Do not plant fruit trees down in a hollow or other low spot.  Low spots collect cold air in early spring and flowers may be killed by a frost that won’t occur on nearby higher ground.
Plant your fruit trees close enough to the house so that you can water and care for them easily.  If you have lots of land, planting your trees closer to the house rather than far away may keep animal pests like deer from doing as much damage.   But too close to the house is not ideal either.  Fruit trees do not make good landscape trees.  They require regular spraying and pruning that makes them look less appealing than most other trees but will result in better fruit.
Fruit trees also attract insect and animal pests with fallen fruit and ripe fruit.  A cherry tree near the home will result in a lot of bird “stained” items.  Rotting fruit under a tree attracts yellowjackets, a nasty member of the hornet family, and may bring other undesirables too close for comfort. 
Fruit trees may also attract the human element, especially children, who may destroy or pick unripe fruit.  Surely you remember having fights with little green apples.  And the limbs of fruit trees should not become a climbing gym.  Fruit trees do not belong in lawns or near gardens where weed killers and other things may be taken up into the trees root system.

Pear on tree
Choosing fruit trees
Home gardeners are strongly advised to choose semi-dwarf varieties of fruit trees whenever possible.  Semi-dwarf trees take up less space and are easier to care for and harvest.  They usually produce fruit sooner than standard sized trees. Semi-dwarf trees will get to about 15 feet high.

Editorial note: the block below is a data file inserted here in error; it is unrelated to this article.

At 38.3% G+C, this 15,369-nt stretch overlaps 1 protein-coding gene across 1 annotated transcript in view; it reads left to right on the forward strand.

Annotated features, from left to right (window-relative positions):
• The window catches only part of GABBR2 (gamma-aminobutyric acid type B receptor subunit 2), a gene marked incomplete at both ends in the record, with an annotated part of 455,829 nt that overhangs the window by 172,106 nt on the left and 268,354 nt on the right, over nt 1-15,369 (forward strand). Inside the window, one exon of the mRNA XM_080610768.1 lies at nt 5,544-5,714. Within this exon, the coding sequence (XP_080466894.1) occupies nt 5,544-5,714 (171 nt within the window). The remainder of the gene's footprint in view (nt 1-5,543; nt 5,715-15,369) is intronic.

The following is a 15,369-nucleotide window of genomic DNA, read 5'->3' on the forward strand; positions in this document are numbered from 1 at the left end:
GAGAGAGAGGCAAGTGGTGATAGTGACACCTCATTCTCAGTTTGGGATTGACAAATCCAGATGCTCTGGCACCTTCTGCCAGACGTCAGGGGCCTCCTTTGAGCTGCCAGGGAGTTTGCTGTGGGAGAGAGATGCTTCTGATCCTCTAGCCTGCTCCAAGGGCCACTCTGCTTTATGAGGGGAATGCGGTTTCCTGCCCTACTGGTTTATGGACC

If space is really limited choose dwarf trees.  Dwarf trees may need a little more care to prevent them from breaking from the wind and may need to be propped when loaded with fruit. Some may need permanent staking.
Almost all fruit trees sold today are grafted trees. This means that the root part of the tree is generally from a disease resistant, hardy variety and the top part or fruiting part of the tree is from another tree.  Most fruit trees do not come true from seed, particularly apples.  That’s the reason most gardeners will want to purchase fruit trees rather than growing them from seed.
Apples, pears, some plums and sweet cherries will need another tree nearby to produce fruit.  Tart cherries, peaches, apricots, some plums, and citrus are self-fruitful, but may produce better and tastier crops if another tree is nearby.
Apples are very fussy as to what can pollinate them. Two McIntosh apples will not pollinate each other, nor will two Red Delicious.  With apples it is particularly important to pick two different types of trees, but two that can pollinate each other. Some trees bloom at different times and won’t pollinate each other and others have genetic incompatibilities.  Catalogs and reference books can help you pick apples that will pollinate each other. 
Also check plum and sweet cherry varieties to see if they are compatible. There are some sweet cherries sold now that will produce fruit without a second tree.  Some plums will also set fruit as a single tree, but some won’t.  Pears of the same types may set some fruit but cross pollination with another type of pear is better.